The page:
Amee Ritchie and Jake Elliott-Hook are Crowdfunding for their company S'wheat, which aims to produce the first reusable water bottles made from plant-based material.

“We came up with S’wheat when we began to notice the growing concern for plastic pollution, and we weren’t happy with the current choices for water bottles being plastic, steel and glass, as all of these take thousands of years to biodegrade,” Jake explains.

With around 16 million plastic bottles end up in landfill every day in the UK alone, this plastic waste is causing havoc with eco-systems especially in the ocean. And as the current trend for eco-friendly and non-plastic products grows, Jake and Amee were keen to develop something to help with the plastic problem and shake up what was available on the market.

“The average water bottle user discards of their so called “reusable” bottle in less than a month, and then this ends up in landfill or the oceans along with the rest of single-use plastics, which defeats the purpose of reusable products.” Jake continues.

Like most eco-conscious people, Jake and Amee wanted to move away from using plastic bottles not just due to the damage they cause on the environment but also because the numerous health studies that highlight how plastic leeches into the water it contains.

“We decided to create the S’wheat bottle, made from plant-based materials ensuring that it would biodegrade naturally if it ever ended up in landfill or the oceans,” says Jake.

“The S’wheat bottle is not just different from reusable bottles due to its biodegradability but also due to its functionality.

“We found the main reason consumers threw away there current bottle was because they couldn’t efficiently clean it, leading to a build up of bacteria creating odours or metallic tasting water.

“Therefore we engineered the S’wheat bottle to open at either end to allow for easy cleaning, which also reduces water consumption for cleaning by 70 per cent.”

Edinburgh reusable water bottles

Picture: S’wheat

Made from bamboo and wheat straw, the S’wheat bottles will be naturally anti-bacterial and anti-odour.

Jake and Amee hope to raise £10,000 to fund their first production run of bottles, which will be available in three colours.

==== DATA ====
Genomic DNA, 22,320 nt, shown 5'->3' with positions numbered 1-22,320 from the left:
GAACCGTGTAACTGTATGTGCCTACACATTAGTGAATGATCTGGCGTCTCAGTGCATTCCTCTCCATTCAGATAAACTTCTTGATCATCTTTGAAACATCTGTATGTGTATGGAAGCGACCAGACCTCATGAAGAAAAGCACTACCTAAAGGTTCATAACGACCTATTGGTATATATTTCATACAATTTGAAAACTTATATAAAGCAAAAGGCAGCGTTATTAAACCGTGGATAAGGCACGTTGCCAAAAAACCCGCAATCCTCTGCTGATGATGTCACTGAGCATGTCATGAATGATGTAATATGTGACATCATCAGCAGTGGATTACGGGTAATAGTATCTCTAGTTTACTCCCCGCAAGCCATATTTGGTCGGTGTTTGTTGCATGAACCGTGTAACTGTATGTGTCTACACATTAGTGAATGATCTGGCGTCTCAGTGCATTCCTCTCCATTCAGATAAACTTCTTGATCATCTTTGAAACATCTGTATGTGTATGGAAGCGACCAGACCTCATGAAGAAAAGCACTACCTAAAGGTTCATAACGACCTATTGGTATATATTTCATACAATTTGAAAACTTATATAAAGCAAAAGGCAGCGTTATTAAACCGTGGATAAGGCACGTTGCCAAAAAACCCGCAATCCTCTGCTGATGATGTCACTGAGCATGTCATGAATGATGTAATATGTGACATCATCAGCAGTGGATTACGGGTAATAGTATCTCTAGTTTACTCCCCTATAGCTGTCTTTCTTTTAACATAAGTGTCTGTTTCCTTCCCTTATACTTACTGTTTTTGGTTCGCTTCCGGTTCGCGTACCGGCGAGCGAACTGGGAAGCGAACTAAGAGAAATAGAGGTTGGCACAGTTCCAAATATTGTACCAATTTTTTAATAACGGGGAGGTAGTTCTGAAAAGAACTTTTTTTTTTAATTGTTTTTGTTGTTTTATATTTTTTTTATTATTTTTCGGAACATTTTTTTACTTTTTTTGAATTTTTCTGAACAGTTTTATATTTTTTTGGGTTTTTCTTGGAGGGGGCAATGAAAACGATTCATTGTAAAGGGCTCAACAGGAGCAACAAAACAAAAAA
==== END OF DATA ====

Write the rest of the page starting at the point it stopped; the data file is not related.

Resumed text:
There are ten reward packages available on the Crowdfunding page, that range from a £10 donation and thank you email to a £45 or more donation S’wheat Duo, in which contributors will receive two S’wheat Bottles in the colours of their choice.

Jake says: “We took to crowdfunder in the hopes of raising £10,000 which will help fund our first production run and get the S’wheat Bottle our into the world.

“However, we really need your help to hit our goal of £10,000 and as a thank you we have lots of rewards available on our crowdfunder page, you can even buy yourself a S’wheat Bottle!”

Edinburgh has been key to Jake and Amee’s business thanks to the support they have received.

“Being an Edinburgh based company has been a huge advantage to us, we have had so much support from organisations across Edinburgh encouraging us to push on.

“We have received awards from: The Hunter Foundation, Edinburgh Merchant Company, Princes Trust, Firstport, Unltd, Bridge to Business and many more. So we are very thankful to be based in Edinburgh,” Jake explains.

As for the future? “If we manage to hit our £10,000 goal on Crowdfunder we can get the S’wheat bottle to market and start reduce the amount of plastic and steels that end up in our landfill and oceans,” says Jake.

 

About The Author

Rosalind Erskine

Known for cake making, experimental jam recipes, Champagne and gin drinking (and the inability to cook Gnocchi), Rosalind writes for The Scotsman on all things food and drink related.

Let us know what you think

comments